AMY DA site - i can understand - tab Improved awareness journey - video 1 inside fragment

It seems your browser is blocking 3rd party cookies which are required to display videos. To resolve this issue, please update your cookie settings to allow these 3rd party cookies.


  • 00:00:15
    Diagnosing AL amyloidosis early,
  • 00:00:18
    it relies on increasing awareness.
  • 00:00:22
    Once you have unexplained nephrotic syndrome
  • 00:00:25
    unexplained congestive heart failure, unintentional weight loss,
  • 00:00:29
    peripheral and autonomic neuropathy, and even acquired Factor X deficiency
  • 00:00:35
    leading to coagulopathy, the suspicion
  • 00:00:39
    for AL amyloidosis should be high.
  • 00:00:47
    The therapeutic landscape for systemic AL amyloidosis
  • 00:00:51
    has changed and expanded dramatically
  • 00:00:55
    in the last 20 years, and that is the span of my career.
  • 00:01:00
    So the treatments are twofold.
  • 00:01:01
    The first is the definitive treatment
  • 00:01:04
    attacking the plasma cell dyscrasia
  • 00:01:07
    and the second treatment is the supportive treatment
  • 00:01:10
    is based on expertise from subspecialties
  • 00:01:15
    to make patients’ quality of life better
  • 00:01:19
    by controlling congestive heart failure
  • 00:01:22
    and nephrotic syndrome and autonomic neuropathy.
  • 00:01:26
    But the treatments that are directed towards
  • 00:01:29
    the plasma cell dyscrasia reduces the production
  • 00:01:32
    of the amyloidogenic light chains to improve the organ dysfunction
  • 00:01:37
    and, hence, improve the outlook and prognosis of patients with AL amyloidosis.
  • 00:01:44
    Even before you start treatment,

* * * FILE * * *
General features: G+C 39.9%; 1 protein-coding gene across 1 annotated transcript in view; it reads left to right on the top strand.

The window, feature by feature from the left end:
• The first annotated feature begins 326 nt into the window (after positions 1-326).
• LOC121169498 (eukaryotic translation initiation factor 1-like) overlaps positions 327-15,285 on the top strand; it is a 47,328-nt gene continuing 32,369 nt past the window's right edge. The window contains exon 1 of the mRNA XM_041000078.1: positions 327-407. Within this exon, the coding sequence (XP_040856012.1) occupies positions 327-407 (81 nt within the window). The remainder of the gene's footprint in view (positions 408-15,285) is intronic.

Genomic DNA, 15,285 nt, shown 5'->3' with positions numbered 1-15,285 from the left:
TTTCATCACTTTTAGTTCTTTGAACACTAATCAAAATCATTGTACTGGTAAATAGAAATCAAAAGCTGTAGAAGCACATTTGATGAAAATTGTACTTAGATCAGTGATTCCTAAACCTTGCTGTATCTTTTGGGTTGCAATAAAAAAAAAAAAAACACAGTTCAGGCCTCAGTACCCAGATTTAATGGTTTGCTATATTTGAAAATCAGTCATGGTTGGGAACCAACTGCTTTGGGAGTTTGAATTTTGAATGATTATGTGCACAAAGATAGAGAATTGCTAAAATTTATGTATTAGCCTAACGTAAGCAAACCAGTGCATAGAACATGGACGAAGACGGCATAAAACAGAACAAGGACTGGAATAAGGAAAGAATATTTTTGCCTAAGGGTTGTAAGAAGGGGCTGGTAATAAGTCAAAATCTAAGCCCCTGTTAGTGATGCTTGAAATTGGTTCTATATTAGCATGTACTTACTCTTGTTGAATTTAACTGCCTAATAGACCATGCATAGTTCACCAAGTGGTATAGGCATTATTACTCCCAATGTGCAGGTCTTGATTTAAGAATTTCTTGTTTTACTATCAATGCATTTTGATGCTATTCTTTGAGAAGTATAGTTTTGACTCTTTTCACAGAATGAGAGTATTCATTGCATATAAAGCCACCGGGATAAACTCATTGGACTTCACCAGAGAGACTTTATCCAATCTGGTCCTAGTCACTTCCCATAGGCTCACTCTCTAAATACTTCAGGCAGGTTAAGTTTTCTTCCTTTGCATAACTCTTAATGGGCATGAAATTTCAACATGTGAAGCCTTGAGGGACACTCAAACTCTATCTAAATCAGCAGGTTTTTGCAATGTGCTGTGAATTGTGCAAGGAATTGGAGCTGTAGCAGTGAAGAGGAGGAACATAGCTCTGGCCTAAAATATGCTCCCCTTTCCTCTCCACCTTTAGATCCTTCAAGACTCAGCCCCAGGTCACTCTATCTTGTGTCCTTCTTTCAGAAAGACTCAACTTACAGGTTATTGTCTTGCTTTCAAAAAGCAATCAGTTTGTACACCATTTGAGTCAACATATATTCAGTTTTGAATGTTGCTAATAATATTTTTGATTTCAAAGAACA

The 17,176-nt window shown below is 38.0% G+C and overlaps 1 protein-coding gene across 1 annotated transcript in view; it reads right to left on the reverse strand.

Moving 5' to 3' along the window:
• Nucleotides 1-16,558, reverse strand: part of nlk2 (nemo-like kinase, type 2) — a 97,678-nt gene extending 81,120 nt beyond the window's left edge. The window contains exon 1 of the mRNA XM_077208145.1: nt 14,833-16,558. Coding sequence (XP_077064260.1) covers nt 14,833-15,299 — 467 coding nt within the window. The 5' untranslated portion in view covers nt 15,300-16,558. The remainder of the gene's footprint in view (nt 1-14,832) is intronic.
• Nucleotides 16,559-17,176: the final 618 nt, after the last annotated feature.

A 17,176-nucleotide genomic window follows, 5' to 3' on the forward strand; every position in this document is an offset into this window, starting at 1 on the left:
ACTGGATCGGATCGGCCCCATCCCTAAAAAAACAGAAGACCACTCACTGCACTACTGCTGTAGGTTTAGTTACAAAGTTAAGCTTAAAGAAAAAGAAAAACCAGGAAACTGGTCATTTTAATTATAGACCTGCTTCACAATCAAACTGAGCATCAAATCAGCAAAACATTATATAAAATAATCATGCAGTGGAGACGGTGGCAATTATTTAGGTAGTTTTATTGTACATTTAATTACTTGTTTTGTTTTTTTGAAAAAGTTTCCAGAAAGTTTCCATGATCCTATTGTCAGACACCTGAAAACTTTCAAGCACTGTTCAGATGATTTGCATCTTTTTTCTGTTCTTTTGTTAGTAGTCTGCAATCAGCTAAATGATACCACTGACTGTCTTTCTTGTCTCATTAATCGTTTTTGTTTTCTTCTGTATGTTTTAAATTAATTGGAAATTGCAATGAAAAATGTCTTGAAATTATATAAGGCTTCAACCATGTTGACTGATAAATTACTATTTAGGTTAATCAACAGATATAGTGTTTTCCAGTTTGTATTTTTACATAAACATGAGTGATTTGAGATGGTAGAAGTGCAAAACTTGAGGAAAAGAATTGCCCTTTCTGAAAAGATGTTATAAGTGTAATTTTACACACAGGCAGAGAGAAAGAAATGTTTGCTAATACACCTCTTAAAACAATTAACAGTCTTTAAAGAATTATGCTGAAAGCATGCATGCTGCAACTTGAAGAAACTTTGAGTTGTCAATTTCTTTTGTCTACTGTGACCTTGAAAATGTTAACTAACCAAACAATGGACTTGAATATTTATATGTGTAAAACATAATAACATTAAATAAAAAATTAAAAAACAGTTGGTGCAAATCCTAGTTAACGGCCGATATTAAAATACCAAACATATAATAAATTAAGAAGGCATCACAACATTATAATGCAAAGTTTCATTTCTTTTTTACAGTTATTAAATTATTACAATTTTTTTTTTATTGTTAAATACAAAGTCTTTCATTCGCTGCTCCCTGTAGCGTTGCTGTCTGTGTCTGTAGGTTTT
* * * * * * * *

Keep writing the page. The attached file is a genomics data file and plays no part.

• 00:01:46
    multidisciplinary collaboration is key in figuring out
  • 00:01:50
    if a patient is a candidate for aggressive treatment.
  • 00:01:55
    And I think—we do this every Friday at the Amyloidosis Center
  • 00:01:58
    here where we sit down, and we discuss every patient.
  • 00:02:00
    And Dr. Sanchorawala will ask us as cardiologists
  • 00:02:05
    do you think this patient can tolerate the treatment that I’m thinking of?
  • 00:02:08
    Do you think this patient can tolerate
  • 00:02:10
    aggressive treatment because of their heart involvement?
  • 00:02:13
    So, I think the cardiologist takes a really important role
  • 00:02:16
    in figuring out if a patient is a candidate
  • 00:02:19
    for aggressive anti-plasma cell treatment
  • 00:02:21
    or for modifying that treatment
  • 00:02:24
    so that they are candidates for treatment.
  • 00:02:32
    I’m sort of really impressed by how far we’ve come in this field,
  • 00:02:34
    and I think that there is real promise
  • 00:02:37
    to take this disease that used to be uniformly fatal
  • 00:02:41
    and convert it into more of a chronic disease that we can manage.
  • 00:02:46
    Really the next step in this treatment, in this disease,
  • 00:02:48
    is to figure out how to prevent
  • 00:02:50
    progression of the organs that are involved.
  • 00:02:53
    Remember, that you're working on 2 levels here.
  • 00:02:56
    You're working at the level of a plasma cell dyscrasia
  • 00:02:59
    for bone marrow disorder, but then, this
  • 00:03:02
    amyloid protein is depositing in organs and causing organ failure,
  • 00:03:05
    heart failure, kidney failure, nervous system problems, GI problems.
  • 00:03:10
    I think that’s really where the future is,
  • 00:03:11
    and there's a lot of interesting developing things like that
  • 00:03:14
    when somebody develops signs of organ damage,
  • 00:03:17
    you know, how do you reverse that?
  • 00:03:19
    And I think that is going to be the next frontier for us.